The administrative law judge reached Step 5 of the sequential evaluation process, at which stage the burden of proof shifts to the commissioner to show that a claimant can perform work other than his past relevant work. 20 C.F.R. §§ 404.1520(g), 416.920(g); Bowen v. Yuckert, 482 U.S. 137, 146 n.5 (1987); Goodermote, 690 F.2d at 7. The record must contain substantial evidence in support of the commissioner's findings regarding the plaintiff's RFC to perform such other work. Rosado v. Secretary of Health & Human Servs., 807 F.2d 292, 294 (1st Cir. 1986).

         I. Discussion

         The record contains four expert opinions bearing on the plaintiff's mental RFC. Based on a February 4, 2013, examination, agency examining consultant Edward Quinn, Ph.D., diagnosed the plaintiff with panic disorder with agoraphobia, generalized anxiety disorder, PTSD, and major depression, recurrent, moderate. See Record at 440. He summarized:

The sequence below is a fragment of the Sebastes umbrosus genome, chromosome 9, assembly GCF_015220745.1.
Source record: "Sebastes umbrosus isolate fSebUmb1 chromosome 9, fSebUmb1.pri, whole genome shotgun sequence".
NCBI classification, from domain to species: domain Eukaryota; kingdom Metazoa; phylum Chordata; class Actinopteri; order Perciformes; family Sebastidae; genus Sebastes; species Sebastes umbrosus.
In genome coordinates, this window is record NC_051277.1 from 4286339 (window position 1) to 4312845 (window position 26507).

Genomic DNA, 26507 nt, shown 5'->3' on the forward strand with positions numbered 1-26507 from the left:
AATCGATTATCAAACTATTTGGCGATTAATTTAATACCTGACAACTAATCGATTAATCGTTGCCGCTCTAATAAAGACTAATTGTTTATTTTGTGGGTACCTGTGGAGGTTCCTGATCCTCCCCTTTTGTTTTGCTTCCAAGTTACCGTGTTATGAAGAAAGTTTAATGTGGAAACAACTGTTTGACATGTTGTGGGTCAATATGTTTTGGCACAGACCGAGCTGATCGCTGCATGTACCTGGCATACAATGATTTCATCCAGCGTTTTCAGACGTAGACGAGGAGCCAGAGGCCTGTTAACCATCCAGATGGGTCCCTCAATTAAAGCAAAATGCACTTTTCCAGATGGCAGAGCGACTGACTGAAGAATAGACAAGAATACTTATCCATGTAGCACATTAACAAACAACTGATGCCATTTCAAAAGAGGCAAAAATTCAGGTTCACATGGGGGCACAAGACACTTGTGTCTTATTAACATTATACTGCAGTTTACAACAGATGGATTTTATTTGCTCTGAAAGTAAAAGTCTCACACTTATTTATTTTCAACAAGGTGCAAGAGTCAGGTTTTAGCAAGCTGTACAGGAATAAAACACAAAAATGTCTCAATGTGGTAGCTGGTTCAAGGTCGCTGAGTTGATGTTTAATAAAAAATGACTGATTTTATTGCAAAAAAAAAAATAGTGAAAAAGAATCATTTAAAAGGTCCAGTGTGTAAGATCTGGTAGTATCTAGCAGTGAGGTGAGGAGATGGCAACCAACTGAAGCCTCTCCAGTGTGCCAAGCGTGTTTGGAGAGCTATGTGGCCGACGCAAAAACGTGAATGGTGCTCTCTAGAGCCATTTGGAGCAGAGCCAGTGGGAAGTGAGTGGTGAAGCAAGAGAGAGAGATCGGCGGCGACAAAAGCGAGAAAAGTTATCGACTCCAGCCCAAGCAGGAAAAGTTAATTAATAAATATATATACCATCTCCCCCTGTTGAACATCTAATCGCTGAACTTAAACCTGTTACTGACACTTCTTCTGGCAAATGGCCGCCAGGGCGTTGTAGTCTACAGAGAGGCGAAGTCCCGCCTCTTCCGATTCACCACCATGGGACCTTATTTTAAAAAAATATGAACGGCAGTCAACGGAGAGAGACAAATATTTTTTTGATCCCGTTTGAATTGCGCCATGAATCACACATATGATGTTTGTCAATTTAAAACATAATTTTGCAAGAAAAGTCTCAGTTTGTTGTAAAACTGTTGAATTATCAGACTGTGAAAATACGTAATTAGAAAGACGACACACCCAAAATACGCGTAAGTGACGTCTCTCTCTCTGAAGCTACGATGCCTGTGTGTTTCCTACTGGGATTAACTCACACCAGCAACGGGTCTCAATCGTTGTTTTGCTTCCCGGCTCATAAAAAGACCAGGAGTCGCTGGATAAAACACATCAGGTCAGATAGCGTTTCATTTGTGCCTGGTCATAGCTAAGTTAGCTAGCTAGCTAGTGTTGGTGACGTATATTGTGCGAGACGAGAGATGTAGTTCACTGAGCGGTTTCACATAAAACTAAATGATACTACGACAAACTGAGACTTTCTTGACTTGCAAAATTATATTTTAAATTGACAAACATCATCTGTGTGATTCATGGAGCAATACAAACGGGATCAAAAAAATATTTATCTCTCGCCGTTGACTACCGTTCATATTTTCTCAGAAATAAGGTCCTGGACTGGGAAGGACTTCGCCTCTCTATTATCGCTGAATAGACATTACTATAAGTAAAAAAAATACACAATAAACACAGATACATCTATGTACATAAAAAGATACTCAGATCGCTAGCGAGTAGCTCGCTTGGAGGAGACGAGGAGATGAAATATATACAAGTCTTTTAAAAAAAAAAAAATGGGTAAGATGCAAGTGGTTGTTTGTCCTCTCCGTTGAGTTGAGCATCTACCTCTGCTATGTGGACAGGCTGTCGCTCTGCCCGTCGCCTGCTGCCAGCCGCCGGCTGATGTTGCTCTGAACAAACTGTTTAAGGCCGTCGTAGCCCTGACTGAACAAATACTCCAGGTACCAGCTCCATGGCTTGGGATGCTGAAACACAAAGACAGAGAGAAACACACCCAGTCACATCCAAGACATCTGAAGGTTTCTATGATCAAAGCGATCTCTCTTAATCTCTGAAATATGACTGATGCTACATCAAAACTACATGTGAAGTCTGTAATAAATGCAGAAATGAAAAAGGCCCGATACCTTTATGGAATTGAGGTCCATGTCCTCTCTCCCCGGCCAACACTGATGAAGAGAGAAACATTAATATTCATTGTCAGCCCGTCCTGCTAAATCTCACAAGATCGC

[The plaintiff] should be able to follow work rules. He may have some difficulties at times interacting with others because of anxiety. He did not appear to have difficulties with judgment. He should be able to deal with some stressors. He should be able to function independently. He may have some issues with attention and concentration because of anxiety. Memory appears to be intact. He generally appears capable of completing job tasks. However, in a situation where he is with a group of people he may have increased problems. He may have increased problems with stressful jobs. He may have difficulties with complex job instructions at times. He demonstrates good social skills.

Id. at 439-40.